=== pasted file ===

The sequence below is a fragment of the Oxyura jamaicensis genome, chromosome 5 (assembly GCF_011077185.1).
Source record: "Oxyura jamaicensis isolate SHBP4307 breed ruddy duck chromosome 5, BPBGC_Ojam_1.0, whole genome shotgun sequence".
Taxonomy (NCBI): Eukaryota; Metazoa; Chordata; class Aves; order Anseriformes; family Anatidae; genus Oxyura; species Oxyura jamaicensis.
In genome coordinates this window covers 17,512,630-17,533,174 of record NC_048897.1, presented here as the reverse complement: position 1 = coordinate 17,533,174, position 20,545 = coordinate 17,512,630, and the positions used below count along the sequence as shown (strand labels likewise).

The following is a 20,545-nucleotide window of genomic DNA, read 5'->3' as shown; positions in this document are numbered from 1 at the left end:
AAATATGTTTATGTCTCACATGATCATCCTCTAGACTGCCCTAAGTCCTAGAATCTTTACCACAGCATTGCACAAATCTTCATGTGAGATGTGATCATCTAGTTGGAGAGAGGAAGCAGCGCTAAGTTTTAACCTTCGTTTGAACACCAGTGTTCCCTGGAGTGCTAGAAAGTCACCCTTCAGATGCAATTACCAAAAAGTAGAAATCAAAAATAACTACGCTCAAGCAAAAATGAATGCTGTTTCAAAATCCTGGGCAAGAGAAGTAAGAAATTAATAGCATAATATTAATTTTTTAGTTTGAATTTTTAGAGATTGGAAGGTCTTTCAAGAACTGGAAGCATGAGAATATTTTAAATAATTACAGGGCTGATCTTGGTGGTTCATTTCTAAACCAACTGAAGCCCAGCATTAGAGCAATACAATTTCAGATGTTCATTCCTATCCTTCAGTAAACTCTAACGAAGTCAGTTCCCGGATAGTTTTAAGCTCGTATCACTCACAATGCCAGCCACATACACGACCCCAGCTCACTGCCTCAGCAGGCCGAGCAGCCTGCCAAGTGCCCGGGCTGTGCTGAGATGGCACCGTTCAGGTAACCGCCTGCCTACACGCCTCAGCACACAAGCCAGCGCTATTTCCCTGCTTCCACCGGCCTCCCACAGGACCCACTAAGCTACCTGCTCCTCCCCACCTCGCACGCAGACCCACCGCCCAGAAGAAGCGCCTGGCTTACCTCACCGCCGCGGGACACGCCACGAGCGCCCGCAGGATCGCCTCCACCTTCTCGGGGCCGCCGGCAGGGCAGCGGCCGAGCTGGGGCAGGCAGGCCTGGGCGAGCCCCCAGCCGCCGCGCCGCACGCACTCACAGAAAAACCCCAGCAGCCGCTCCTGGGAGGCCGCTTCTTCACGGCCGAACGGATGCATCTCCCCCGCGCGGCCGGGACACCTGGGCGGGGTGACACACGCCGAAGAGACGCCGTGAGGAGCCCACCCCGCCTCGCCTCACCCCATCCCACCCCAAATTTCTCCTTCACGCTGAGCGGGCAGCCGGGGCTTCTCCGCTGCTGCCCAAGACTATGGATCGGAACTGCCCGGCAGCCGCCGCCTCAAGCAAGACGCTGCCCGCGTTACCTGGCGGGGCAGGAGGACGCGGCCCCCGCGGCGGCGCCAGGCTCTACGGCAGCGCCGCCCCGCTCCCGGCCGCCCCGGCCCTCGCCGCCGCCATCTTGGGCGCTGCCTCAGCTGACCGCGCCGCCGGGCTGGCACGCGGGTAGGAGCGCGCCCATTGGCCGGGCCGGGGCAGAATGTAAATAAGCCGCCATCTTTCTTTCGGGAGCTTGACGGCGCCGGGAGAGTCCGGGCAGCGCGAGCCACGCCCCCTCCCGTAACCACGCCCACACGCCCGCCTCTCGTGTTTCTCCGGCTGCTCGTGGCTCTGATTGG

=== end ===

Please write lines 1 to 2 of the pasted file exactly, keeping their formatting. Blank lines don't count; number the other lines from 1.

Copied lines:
The sequence below is a fragment of the Oxyura jamaicensis genome, chromosome 5 (assembly GCF_011077185.1).
Source record: "Oxyura jamaicensis isolate SHBP4307 breed ruddy duck chromosome 5, BPBGC_Ojam_1.0, whole genome shotgun sequence".